Brand Names: Amethia, Amethia Lo, Ashlyna, Camrese, Camrese Lo, Daysee, Fayosim, Iclevia, Introvale, Jaimiess, Jolessa, Lojaimiess, LoSeasonique, Quartette, Quasense, Rivelsa, Seasonale, Seasonique, Setlakin, Simpesse
Generic Name: ethinyl estradiol and levonorgestrel (extended-cycle)
- What is ethinyl estradiol and levonorgestrel extended-cycle?
- What are the possible side effects of birth control pills?
- What is the most important information I should know about birth control pills?
- What should I discuss with my healthcare provider before taking birth control pills?
- How should I take ethinyl estradiol and levonorgestrel extended-cycle?
- What happens if I miss a dose?
- What happens if I overdose?
- What should I avoid while taking birth control pills?
- What other drugs will affect birth control pills?
- Where can I get more information?
What is ethinyl estradiol and levonorgestrel extended-cycle?
Ethinyl estradiol and levonorgestrel extended-cycle is a combination drug that contains female hormones that prevent ovulation (the release of an egg from an ovary). This medicine also causes changes in your cervical mucus and uterine lining, making it harder for sperm to reach the uterus and harder for a fertilized egg to attach to the uterus.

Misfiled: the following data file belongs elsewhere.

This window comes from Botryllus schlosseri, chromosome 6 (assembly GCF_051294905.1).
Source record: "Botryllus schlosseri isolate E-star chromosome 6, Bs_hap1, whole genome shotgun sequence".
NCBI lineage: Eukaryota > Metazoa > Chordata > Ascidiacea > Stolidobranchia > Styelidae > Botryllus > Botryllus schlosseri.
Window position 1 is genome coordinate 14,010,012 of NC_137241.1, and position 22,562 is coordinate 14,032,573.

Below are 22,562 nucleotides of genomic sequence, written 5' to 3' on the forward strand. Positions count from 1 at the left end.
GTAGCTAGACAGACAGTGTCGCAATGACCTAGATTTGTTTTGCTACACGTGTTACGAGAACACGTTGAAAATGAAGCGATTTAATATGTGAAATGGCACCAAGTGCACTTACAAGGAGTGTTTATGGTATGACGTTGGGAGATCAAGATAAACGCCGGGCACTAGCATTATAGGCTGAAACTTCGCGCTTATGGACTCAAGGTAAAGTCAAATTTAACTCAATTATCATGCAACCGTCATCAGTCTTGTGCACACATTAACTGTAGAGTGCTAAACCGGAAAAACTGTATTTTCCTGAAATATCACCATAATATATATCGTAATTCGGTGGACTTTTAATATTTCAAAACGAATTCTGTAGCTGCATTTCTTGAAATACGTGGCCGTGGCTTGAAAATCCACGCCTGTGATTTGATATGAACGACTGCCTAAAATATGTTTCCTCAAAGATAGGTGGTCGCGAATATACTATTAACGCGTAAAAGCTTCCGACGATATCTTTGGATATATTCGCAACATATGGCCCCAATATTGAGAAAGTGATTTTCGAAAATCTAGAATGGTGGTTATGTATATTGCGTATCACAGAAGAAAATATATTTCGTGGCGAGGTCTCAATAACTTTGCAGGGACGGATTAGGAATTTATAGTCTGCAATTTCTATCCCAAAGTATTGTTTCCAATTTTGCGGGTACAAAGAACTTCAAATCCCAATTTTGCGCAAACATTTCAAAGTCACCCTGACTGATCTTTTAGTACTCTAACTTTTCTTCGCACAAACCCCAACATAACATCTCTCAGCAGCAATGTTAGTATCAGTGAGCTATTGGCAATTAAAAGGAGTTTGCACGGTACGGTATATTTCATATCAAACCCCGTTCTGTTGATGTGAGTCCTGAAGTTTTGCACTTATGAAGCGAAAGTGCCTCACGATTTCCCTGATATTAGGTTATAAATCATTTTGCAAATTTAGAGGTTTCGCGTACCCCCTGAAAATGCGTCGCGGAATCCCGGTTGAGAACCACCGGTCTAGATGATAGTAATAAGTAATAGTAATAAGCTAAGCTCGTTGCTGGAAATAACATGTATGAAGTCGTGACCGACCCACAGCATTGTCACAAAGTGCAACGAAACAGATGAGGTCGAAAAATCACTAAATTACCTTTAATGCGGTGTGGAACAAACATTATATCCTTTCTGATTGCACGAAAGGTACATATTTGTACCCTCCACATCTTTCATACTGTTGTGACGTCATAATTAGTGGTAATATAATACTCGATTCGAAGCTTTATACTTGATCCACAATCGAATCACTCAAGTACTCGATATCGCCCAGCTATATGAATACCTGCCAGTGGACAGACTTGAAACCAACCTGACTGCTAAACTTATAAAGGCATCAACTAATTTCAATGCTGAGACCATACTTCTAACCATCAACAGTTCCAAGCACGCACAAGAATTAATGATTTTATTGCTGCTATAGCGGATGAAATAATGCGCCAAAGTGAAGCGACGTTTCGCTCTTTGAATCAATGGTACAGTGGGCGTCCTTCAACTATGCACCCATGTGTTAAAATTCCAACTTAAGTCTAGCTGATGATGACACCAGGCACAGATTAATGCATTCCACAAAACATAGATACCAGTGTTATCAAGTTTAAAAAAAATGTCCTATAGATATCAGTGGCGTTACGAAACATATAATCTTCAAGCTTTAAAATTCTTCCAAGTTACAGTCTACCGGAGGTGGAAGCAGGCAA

Ethinyl estradiol and levonorgestrel extended-cycle is used as contraception to prevent pregnancy.
Ethinyl estradiol and levonorgestrel extended-cycle may also be used for purposes not listed in this medication guide.
What are the possible side effects of birth control pills?
Get emergency medical help if you have signs of an allergic reaction: hives; difficulty breathing; swelling of your face, lips, tongue, or throat.
Stop using birth control pills and call your doctor at once if you have:
- signs of a stroke--sudden numbness or weakness (especially on one side of the body), severe headache, slurred speech, balance problems;
- signs of a blood clot--sudden vision loss, stabbing chest pain, feeling short of breath, coughing up blood, swelling or redness in an arm or leg;